Across the United States, millions of people are now eligible to get a Covid vaccine. However, the signup process is often unnecessarily complex. New York City’s NYC Healthy sign-up portal, for example, included as many as 51 questions and a request to upload a scanned health insurance card. As a result, many people, especially the elderly, poor, and less digitally literate, struggled or failed to make an appointment when they were first eligible. It doesn’t have to be this way. Nudges can be used to simplify and streamline sign up to require only a few clicks, or even make the vaccination process more automatic. To make the process more automatic, second-dose appointments can be scheduled by default and individuals can be told that a vaccine dose has been automatically set aside specifically for them, both of which can increase the likelihood that they get vaccinated.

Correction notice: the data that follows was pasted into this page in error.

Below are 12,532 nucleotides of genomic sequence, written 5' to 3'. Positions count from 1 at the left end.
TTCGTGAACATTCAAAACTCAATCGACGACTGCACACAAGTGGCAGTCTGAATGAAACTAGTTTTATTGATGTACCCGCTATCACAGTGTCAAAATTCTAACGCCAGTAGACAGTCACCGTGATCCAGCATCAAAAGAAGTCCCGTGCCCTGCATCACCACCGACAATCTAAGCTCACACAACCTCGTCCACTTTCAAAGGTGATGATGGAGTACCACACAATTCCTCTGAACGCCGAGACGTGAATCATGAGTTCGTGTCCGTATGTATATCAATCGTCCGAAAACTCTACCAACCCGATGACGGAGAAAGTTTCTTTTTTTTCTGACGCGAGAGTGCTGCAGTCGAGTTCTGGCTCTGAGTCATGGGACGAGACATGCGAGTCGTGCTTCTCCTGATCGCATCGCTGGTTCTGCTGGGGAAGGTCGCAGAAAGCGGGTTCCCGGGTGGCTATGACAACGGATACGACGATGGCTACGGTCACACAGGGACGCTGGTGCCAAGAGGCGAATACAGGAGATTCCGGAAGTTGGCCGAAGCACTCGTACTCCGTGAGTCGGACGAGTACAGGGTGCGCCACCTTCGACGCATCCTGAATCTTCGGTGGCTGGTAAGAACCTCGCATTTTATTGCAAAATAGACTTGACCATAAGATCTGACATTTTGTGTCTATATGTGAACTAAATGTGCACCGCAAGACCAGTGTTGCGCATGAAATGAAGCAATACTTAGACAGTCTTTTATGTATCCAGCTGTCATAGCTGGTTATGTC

Our recent research shows that nudges, which make decisions simple or more automatic, dramatically reduce barriers that contribute to inequality. Nudges, in fact, reduced socioeconomic inequities in every type of decision we examined, including Covid-19 health decisions, retail purchases, and financial decisions.
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